Friday, March 16, 2018

Old hospital building shut down, sealed off

County attorney deems it a “public nuisance”

The old Columbus hospital was shut down and sealed off last Friday at the direction of the Stillwater County Attorney, who deemed it a “public nuisance” in light of the discovery of 15,000 square feet of asbestos and other “contaminants of concern” found in a grant-funded assessment of the structure.
Citing the legal definition of public nuisance as being “anything that is injurious to health, indecent or offensive to the senses, or an obstruction to the free use of property, so as to interfere wit the comfortable enjoyment of life or property….,” Rohde wrote a “public nuisance is one which affects, at the same time, an entire community or neighborhood or any considerable number of persons, although the extent of the annoyance or damage inflicted upon individuals may be unequal.”
Rohde’s letter was delivered to the Stillwater County Commissioners late last week and on Friday, April 28, Commissioner Mark Crago took action on three steps that Rohde advised be taken immediately “based on the potential health risk” the building poses. Those steps were as follows:
•The entire structure has been shut down and sealed off.
•The furnace system that services the Extension Office in the West Annex, as well as the furnace located in the break room of the old hospital, were shut down as a precaution pending air samples.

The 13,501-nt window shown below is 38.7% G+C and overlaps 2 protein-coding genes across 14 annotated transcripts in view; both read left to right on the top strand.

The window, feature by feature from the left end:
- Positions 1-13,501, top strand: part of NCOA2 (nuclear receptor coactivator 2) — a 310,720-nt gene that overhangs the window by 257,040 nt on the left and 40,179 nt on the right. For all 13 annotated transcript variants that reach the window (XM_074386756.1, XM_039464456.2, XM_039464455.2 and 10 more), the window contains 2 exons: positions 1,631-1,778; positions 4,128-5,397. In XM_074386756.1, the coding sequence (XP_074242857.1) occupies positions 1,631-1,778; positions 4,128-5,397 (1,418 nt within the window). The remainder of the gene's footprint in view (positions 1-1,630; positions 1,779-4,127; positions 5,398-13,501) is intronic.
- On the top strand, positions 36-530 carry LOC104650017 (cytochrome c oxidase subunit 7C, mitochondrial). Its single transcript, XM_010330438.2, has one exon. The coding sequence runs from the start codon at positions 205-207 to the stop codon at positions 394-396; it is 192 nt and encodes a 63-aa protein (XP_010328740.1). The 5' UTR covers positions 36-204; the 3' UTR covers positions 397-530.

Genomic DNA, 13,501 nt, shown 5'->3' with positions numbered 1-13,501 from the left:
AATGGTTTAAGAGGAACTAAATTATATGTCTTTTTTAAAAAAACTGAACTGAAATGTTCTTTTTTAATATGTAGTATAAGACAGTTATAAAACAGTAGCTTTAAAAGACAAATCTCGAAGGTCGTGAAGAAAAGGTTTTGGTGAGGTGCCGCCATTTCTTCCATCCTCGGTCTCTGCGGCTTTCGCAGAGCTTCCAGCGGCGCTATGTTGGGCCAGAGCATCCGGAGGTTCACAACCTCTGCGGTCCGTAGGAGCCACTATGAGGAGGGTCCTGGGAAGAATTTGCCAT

•Arrangements for air samples and mold samples had been arranged to be conducted by Northern Industrial Hygiene, Inc. The company is expected to conduct those tests as early as this week.
County Facilities Supervisor Jerry Bokma, who has an office and a workroom located there, and Bokma’s employees were pulled from the building and no one was permitted to re-enter until the air samples are taken and the results are back.
During a Monday morning meeting regarding Rohde’s letter, Commissioner Maureen Davey said she had spoken with the Montana Association of Counties for liability reasons and that organization’s safety officer would be coming to conduct his own inspection of the building.
“Safety for our employees is paramount,” said Davey. “We will do whatever it takes.”
The assessment of the building was done in early March by Weston Solutions, Inc., Superfund Technical Assessment and Response Team (START) out of Colorado at the request of the commissioners. The assessment was sought as Commissioners Davey and Shupak want to remodel the building for use of county offices.
When Weston was asked last week by the county if the building was safe for county workers to access, the company said further testing would need to be done in order to determine that.
Weston also stated that there were “areas of disturbance for building materials identified as ACM (asbestos-containing material) as part of our TBA Phase II ESA were observed during the asbestos survey,” according to an email.
That disturbance was the removal of drywall and other material for demolition purposes by Bokma or his employees. At the Monday meeting, Bokma said that demolition work began about two years ago and the drywall had been disposed of at the Columbus City dump. Bokma also said that PCB light ballast had accidentally been thrown away by a worker and that he had reported that to the Department of Environmental Quality.
Bokma also said workers had been given respirators and Tyvek suits to wear during the removal of the material, but that he didn’t know if they were used.